Expressive power may seem purely subjective, but there is, in fact, a theo­
retical way to measure it, called the minimum description length or MDL. The
minimum description length for a model is the number of bits it takes to
encode both the rule and the list of all exceptions to the rule. The fewer bits
required, the better the rule. Some data mining tools use MDL to decide which
sets of rules to keep and which to weed out.

Assessing Directed Models
Directed models are assessed on their accuracy on previously unseen data.
Different data mining tasks call for different ways of assessing performance of
the model as a whole and different ways of judging the likelihood that the
model yields accurate results for any particular record.
Any model assessment is dependent on context; the same model can look
good according to one measure and bad according to another. In the academic
field of machine learning”the source of many of the algorithms used for data
mining”researchers have a goal of generating models that can be understood
in their entirety. An easy-to-understand model is said to have good “mental
fit.” In the interest of obtaining the best mental fit, these researchers often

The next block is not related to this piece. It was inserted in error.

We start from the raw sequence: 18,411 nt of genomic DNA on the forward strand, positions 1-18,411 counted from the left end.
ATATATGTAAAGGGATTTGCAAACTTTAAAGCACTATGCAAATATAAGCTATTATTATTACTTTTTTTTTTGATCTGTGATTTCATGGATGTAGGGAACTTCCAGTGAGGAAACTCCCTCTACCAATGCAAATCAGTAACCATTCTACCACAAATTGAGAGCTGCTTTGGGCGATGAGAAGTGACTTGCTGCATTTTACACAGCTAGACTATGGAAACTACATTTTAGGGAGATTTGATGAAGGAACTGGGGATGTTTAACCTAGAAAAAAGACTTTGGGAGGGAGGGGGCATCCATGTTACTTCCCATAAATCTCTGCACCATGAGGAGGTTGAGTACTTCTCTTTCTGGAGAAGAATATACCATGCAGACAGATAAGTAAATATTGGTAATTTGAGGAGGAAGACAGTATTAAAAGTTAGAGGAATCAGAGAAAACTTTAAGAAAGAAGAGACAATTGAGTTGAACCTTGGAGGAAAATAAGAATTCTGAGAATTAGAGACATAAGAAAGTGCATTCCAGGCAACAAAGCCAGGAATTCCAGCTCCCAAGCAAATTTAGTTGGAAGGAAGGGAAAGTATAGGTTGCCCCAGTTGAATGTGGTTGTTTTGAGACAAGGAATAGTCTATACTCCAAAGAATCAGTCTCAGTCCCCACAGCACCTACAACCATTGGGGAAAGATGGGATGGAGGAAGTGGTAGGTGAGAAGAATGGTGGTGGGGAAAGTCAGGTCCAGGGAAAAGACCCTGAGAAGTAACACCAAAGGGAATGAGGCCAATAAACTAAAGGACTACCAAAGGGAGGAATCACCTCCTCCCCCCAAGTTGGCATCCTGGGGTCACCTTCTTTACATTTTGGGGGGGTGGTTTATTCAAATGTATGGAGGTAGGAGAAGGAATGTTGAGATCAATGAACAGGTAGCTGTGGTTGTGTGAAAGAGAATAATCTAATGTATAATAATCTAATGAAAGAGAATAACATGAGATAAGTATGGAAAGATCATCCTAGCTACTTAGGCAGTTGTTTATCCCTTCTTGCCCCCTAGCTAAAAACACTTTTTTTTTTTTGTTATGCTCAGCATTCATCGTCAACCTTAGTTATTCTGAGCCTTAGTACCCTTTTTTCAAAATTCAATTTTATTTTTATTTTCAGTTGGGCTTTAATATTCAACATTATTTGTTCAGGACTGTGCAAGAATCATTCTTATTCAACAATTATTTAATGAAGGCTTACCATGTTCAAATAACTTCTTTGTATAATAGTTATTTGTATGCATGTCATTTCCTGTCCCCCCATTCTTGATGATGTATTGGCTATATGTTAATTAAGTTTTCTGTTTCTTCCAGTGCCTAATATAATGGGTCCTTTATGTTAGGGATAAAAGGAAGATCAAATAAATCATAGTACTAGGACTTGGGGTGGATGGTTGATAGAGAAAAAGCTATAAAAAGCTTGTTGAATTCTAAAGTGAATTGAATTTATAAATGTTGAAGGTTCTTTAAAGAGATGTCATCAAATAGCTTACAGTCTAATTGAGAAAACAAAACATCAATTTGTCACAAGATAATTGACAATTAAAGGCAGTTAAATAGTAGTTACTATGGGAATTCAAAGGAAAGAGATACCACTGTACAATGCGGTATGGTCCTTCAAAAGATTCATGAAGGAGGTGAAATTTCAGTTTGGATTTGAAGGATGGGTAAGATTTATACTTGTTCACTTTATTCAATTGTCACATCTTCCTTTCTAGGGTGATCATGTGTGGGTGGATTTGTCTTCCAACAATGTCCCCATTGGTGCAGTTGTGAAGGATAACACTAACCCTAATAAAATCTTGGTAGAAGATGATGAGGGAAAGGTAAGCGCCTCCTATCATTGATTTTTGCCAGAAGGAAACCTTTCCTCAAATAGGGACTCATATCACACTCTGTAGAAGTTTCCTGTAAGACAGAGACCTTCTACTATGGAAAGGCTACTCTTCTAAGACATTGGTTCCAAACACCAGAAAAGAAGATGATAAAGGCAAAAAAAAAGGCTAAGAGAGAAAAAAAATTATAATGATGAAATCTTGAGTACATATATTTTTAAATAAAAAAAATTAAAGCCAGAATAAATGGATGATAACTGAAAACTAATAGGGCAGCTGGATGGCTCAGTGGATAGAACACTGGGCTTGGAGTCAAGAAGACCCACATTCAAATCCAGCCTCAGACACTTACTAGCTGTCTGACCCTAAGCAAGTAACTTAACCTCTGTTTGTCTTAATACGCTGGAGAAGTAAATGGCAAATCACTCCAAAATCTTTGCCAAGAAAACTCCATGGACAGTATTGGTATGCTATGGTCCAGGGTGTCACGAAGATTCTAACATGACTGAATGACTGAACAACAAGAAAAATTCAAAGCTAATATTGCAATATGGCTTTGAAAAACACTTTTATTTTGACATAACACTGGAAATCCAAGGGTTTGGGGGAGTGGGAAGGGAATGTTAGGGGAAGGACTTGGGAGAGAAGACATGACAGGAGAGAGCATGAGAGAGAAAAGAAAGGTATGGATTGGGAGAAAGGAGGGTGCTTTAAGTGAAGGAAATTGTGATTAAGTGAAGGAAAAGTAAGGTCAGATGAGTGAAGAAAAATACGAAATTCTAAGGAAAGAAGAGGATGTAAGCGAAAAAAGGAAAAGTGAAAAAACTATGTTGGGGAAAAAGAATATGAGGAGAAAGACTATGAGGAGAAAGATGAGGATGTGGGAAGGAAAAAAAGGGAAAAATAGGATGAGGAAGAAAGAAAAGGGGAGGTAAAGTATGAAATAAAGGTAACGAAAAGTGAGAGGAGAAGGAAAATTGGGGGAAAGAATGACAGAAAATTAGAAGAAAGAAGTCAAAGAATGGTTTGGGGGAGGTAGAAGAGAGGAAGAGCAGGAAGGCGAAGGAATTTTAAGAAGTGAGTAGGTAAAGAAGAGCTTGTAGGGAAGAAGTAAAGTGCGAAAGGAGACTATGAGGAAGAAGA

prefer models that consist of a few simple rules to models that contain many
such rules, even when the latter are more accurate. In a business setting, such
Data Mining Methodology and Best Practices 79

explicability may not be as important as performance”or may be more
Model assessment can take place at the level of the whole model or at the
level of individual predictions. Two models with the same overall accuracy
may have quite different levels of variance among the individual predictions.
A decision tree, for instance, has an overall classification error rate, but each
branch and leaf of the tree also has an error rate as well.

Assessing Classifiers and Predictors
For classification and prediction tasks, accuracy is measured in terms of the